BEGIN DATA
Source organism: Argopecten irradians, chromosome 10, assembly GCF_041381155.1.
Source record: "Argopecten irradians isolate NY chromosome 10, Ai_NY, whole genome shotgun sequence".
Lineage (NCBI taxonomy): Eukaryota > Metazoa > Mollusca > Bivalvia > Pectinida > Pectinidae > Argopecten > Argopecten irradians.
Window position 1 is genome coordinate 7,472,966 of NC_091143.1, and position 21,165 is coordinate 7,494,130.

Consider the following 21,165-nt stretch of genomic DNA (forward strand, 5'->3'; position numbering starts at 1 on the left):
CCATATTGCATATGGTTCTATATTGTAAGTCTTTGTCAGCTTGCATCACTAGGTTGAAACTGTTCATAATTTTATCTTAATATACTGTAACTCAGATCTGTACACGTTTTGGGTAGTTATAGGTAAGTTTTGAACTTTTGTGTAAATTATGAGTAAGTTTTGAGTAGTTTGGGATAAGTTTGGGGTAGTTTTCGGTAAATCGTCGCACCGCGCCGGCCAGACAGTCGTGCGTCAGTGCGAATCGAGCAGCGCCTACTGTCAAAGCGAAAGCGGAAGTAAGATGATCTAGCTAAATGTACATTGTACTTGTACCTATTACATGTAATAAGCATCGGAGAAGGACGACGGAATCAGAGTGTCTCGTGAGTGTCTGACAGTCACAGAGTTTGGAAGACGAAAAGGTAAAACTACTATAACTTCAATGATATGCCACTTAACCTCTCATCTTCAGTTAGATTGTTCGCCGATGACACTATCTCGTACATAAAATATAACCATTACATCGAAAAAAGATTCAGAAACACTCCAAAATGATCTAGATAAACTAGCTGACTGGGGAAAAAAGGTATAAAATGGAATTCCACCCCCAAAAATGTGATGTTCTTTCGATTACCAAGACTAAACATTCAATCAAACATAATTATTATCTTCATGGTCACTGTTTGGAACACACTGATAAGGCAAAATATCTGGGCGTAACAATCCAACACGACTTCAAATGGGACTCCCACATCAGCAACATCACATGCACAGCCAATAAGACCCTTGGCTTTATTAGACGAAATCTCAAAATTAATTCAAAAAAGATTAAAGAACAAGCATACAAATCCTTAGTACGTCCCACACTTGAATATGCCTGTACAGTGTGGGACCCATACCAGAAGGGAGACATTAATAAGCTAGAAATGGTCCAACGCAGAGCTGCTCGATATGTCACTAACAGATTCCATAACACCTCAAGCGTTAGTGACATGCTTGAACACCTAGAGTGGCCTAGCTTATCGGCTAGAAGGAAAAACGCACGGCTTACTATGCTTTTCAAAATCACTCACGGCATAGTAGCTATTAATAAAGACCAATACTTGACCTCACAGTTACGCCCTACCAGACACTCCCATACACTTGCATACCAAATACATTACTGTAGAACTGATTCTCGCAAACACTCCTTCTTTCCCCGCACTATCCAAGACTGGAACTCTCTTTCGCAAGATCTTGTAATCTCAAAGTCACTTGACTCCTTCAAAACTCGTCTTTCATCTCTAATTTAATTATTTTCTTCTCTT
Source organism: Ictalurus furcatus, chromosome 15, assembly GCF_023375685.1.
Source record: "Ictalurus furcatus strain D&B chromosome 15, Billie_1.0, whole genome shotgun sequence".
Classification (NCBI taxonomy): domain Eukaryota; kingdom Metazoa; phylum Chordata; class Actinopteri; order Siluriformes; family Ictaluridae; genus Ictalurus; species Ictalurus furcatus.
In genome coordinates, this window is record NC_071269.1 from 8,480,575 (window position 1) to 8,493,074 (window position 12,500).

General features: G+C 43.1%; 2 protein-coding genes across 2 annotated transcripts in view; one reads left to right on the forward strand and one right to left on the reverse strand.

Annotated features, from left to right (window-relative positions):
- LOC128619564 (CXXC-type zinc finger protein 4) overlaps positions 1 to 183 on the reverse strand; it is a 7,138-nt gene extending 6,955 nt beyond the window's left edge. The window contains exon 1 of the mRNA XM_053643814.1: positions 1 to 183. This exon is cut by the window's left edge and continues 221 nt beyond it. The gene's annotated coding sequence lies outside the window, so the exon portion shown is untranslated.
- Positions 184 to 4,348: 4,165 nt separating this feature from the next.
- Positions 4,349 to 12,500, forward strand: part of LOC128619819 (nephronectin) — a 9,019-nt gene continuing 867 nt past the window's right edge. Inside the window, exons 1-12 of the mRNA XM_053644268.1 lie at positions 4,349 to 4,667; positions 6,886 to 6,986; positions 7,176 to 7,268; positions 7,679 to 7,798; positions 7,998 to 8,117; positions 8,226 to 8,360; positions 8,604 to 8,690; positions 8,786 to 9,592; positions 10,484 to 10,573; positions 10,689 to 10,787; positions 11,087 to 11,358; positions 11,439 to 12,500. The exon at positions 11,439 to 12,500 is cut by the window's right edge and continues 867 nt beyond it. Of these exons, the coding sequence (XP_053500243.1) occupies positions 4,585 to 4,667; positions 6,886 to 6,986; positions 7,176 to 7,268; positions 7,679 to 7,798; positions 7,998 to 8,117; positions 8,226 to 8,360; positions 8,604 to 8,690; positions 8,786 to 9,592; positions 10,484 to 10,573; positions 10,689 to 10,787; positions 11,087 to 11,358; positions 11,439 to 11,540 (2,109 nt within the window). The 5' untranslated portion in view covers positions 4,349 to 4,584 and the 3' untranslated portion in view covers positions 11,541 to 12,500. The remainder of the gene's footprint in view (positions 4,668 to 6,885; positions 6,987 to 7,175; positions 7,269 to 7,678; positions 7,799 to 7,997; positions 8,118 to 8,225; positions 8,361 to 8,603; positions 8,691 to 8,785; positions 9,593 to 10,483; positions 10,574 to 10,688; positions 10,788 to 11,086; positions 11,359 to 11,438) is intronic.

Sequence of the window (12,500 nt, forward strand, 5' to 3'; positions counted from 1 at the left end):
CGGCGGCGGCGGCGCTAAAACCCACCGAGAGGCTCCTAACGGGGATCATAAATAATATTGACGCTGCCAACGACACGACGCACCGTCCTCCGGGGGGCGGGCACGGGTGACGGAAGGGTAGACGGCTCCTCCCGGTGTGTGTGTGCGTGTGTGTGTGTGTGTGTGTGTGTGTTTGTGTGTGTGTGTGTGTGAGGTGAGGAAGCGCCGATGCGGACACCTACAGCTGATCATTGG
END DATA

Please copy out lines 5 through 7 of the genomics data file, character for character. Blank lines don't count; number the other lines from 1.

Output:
Consider the following 21,165-nt stretch of genomic DNA (forward strand, 5'->3'; position numbering starts at 1 on the left):
CCATATTGCATATGGTTCTATATTGTAAGTCTTTGTCAGCTTGCATCACTAGGTTGAAACTGTTCATAATTTTATCTTAATATACTGTAACTCAGATCTGTACACGTTTTGGGTAGTTATAGGTAAGTTTTGAACTTTTGTGTAAATTATGAGTAAGTTTTGAGTAGTTTGGGATAAGTTTGGGGTAGTTTTCGGTAAATCGTCGCACCGCGCCGGCCAGACAGTCGTGCGTCAGTGCGAATCGAGCAGCGCCTACTGTCAAAGCGAAAGCGGAAGTAAGATGATCTAGCTAAATGTACATTGTACTTGTACCTATTACATGTAATAAGCATCGGAGAAGGACGACGGAATCAGAGTGTCTCGTGAGTGTCTGACAGTCACAGAGTTTGGAAGACGAAAAGGTAAAACTACTATAACTTCAATGATATGCCACTTAACCTCTCATCTTCAGTTAGATTGTTCGCCGATGACACTATCTCGTACATAAAATATAACCATTACATCGAAAAAAGATTCAGAAACACTCCAAAATGATCTAGATAAACTAGCTGACTGGGGAAAAAAGGTATAAAATGGAATTCCACCCCCAAAAATGTGATGTTCTTTCGATTACCAAGACTAAACATTCAATCAAACATAATTATTATCTTCATGGTCACTGTTTGGAACACACTGATAAGGCAAAATATCTGGGCGTAACAATCCAACACGACTTCAAATGGGACTCCCACATCAGCAACATCACATGCACAGCCAATAAGACCCTTGGCTTTATTAGACGAAATCTCAAAATTAATTCAAAAAAGATTAAAGAACAAGCATACAAATCCTTAGTACGTCCCACACTTGAATATGCCTGTACAGTGTGGGACCCATACCAGAAGGGAGACATTAATAAGCTAGAAATGGTCCAACGCAGAGCTGCTCGATATGTCACTAACAGATTCCATAACACCTCAAGCGTTAGTGACATGCTTGAACACCTAGAGTGGCCTAGCTTATCGGCTAGAAGGAAAAACGCACGGCTTACTATGCTTTTCAAAATCACTCACGGCATAGTAGCTATTAATAAAGACCAATACTTGACCTCACAGTTACGCCCTACCAGACACTCCCATACACTTGCATACCAAATACATTACTGTAGAACTGATTCTCGCAAACACTCCTTCTTTCCCCGCACTATCCAAGACTGGAACTCTCTTTCGCAAGATCTTGTAATCTCAAAGTCACTTGACTCCTTCAAAACTCGTCTTTCATCTCTAATTTAATTATTTTCTTCTCTT
Source organism: Ictalurus furcatus, chromosome 15, assembly GCF_023375685.1.